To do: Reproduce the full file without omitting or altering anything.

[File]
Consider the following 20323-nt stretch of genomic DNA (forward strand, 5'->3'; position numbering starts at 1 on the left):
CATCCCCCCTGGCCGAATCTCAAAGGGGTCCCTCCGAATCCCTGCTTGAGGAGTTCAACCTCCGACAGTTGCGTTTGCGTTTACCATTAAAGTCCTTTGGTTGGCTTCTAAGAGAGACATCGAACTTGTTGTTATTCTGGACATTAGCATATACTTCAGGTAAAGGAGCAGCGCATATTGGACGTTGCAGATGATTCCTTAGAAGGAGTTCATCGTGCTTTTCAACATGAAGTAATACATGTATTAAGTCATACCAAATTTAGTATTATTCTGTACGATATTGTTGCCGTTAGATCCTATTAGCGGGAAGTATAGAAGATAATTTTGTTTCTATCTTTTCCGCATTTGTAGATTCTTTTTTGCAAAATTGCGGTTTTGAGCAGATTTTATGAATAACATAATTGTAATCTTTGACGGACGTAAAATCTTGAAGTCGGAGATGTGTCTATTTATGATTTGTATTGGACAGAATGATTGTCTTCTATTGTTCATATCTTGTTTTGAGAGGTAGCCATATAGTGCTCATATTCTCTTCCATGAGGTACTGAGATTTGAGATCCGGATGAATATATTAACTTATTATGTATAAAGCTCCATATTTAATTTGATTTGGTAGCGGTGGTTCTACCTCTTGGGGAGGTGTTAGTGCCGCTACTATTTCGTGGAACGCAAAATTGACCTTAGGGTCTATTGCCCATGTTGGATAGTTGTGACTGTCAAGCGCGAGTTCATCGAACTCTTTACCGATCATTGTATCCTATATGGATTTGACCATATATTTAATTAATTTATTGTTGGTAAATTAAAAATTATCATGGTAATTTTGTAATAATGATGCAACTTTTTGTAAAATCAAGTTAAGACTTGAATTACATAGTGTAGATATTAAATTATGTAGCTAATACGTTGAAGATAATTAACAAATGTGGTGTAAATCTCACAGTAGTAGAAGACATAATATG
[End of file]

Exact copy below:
Consider the following 20323-nt stretch of genomic DNA (forward strand, 5'->3'; position numbering starts at 1 on the left):
CATCCCCCCTGGCCGAATCTCAAAGGGGTCCCTCCGAATCCCTGCTTGAGGAGTTCAACCTCCGACAGTTGCGTTTGCGTTTACCATTAAAGTCCTTTGGTTGGCTTCTAAGAGAGACATCGAACTTGTTGTTATTCTGGACATTAGCATATACTTCAGGTAAAGGAGCAGCGCATATTGGACGTTGCAGATGATTCCTTAGAAGGAGTTCATCGTGCTTTTCAACATGAAGTAATACATGTATTAAGTCATACCAAATTTAGTATTATTCTGTACGATATTGTTGCCGTTAGATCCTATTAGCGGGAAGTATAGAAGATAATTTTGTTTCTATCTTTTCCGCATTTGTAGATTCTTTTTTGCAAAATTGCGGTTTTGAGCAGATTTTATGAATAACATAATTGTAATCTTTGACGGACGTAAAATCTTGAAGTCGGAGATGTGTCTATTTATGATTTGTATTGGACAGAATGATTGTCTTCTATTGTTCATATCTTGTTTTGAGAGGTAGCCATATAGTGCTCATATTCTCTTCCATGAGGTACTGAGATTTGAGATCCGGATGAATATATTAACTTATTATGTATAAAGCTCCATATTTAATTTGATTTGGTAGCGGTGGTTCTACCTCTTGGGGAGGTGTTAGTGCCGCTACTATTTCGTGGAACGCAAAATTGACCTTAGGGTCTATTGCCCATGTTGGATAGTTGTGACTGTCAAGCGCGAGTTCATCGAACTCTTTACCGATCATTGTATCCTATATGGATTTGACCATATATTTAATTAATTTATTGTTGGTAAATTAAAAATTATCATGGTAATTTTGTAATAATGATGCAACTTTTTGTAAAATCAAGTTAAGACTTGAATTACATAGTGTAGATATTAAATTATGTAGCTAATACGTTGAAGATAATTAACAAATGTGGTGTAAATCTCACAGTAGTAGAAGACATAATATG